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Ankylosing Spondylitis

Introduction

Symptoms of ankylosing spondylitis may begin affecting individuals as young as 10 years old, although the disease usually peaks around the age of 28. It is a chronic inflammatory disease that usually involves the joints between your spinal vertebrae or the sacroiliac joint between your spine and pelvis. The cause of ankylosing spondylitis is unknown and there is no cure, but a variety of management techniques can be prescribed to lessen the symptoms.

 

Symptoms

 

  • Lower back pain and stiffness
  • Pain in the sacroiliac joint
  • Fatigue

 

Near the onset of ankylosing spondylitis, lower back pain and stiffness may come and go. The pain commonly occurs in the spine and pelvis, but may affect other places where tendons and ligaments attach to bone; such as the hips, ribs and the heel of your foot. As the disease progresses, pain is worse in the morning or during periods of inactivity. Usually, the pain gets better with activity or exercise. Fatigue is a common symptom, but likely caused by the lack of sleep due to pain or stiffness.

 

Diagnosis

 

  • Onset under 35 years
  • Pain more than 3 months
  • Pain worse with immobility
  • Pain better with exercise
  • Limited mobility
  • X-ray evidence of sacroiliac joint inflammation
  • Blood test for HLA-B27 genetic marker

 

Often, a rheumatologist will diagnose ankylosing spondylitis. They specialize in diagnosing and treating disease of the joints and connective tissues. A complete physical exam should check for multiple joint pain and reduced mobility. Also, measurement of chest expansion during regular breathing can help diagnose alkylosing spondylitis that affects the ribs. Your physician may inquire about possible correlated conditions, such as eye inflammation, digestive disorders or a family history of the disease. Diagnostically, it can take 7 to 10 years for alkylosing spondylitis to show up in X-rays, magnetic resonance imaging or computerized tomography. Each correctly diagnosed person will have the genetic marker HLA-B27, but having the marker does not mean you will get the disease.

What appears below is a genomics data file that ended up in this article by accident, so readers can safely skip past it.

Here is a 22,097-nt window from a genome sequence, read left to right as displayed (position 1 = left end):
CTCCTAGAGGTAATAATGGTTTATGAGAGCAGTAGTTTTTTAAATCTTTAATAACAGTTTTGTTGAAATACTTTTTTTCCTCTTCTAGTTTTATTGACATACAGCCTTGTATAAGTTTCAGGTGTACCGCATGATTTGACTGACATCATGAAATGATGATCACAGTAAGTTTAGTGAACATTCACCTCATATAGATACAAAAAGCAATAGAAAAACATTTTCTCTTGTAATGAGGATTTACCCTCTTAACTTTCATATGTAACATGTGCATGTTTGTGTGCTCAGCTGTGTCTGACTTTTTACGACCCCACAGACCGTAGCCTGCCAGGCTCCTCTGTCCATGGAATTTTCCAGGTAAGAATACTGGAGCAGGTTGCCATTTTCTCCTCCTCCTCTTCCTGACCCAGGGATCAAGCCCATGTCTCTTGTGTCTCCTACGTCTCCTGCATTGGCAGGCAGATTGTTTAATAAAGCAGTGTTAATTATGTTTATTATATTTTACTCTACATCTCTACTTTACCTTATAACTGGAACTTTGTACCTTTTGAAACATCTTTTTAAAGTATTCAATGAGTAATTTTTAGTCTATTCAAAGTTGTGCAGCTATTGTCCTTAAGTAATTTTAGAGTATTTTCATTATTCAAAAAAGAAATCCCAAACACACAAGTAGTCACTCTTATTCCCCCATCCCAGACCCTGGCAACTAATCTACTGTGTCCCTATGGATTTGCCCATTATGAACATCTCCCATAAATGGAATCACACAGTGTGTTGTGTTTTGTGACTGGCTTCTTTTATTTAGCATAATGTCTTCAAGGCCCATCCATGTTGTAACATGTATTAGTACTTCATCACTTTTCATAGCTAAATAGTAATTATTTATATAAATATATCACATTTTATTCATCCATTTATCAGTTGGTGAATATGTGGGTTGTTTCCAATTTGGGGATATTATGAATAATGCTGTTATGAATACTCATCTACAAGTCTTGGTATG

Treatment

Since there is no cure, treatment of the disease involves relieving pain and stiffness. Treatment options include; physical therapy, anti-inflammatory medications and surgery. Improved posture will maintain spinal alignment and slow progressive worsening of the disease. Adjustments may need to be made in both work and recreation to assist with proper posture. Also, stretching and spinal exercises can help improve joint mobility to prevent joint fusion. Deep breathing exercises will help keep your chest and rib cage flexible.

 

Non-steroidal anti-inflammatory drugs, such as ibuprofen, naproxen and aspirin, can be used to control pain and inflammation. Long-acting anti-inflammatory medications can promote sleep and reduce morning stiffness. Corticosteroid injections may be used at painful connective tissue sites and severe flare-ups may benefit from treatment with oral corticosteroids. Corticosteroids cannot be used long term. Tumor necrosis factor inhibitors may be prescribed for akylosing spondylitis. Such medications block certain inflammatory proteins and often provide pain relief for those who suffer from the disease.

 

Sometimes the knees or hips can be severely affected by aklylosing spondylitis and the joints may need to be surgically replaced. Also, spinal vertebrae may become fused in a severely flexed position, which may require surgery.

 

Prognosis

Symptoms of the disease may be unpredictable with symptoms that come and go. Most people with ankylosing spondylitis continue to function and learn to manage their disease with the guidance of a physician. Following a proper treatment plan will help reduce joint pain and inflammation, which can help prevent or delay future physical deformities. It is a chronic disease that will affect you for the rest of your life.





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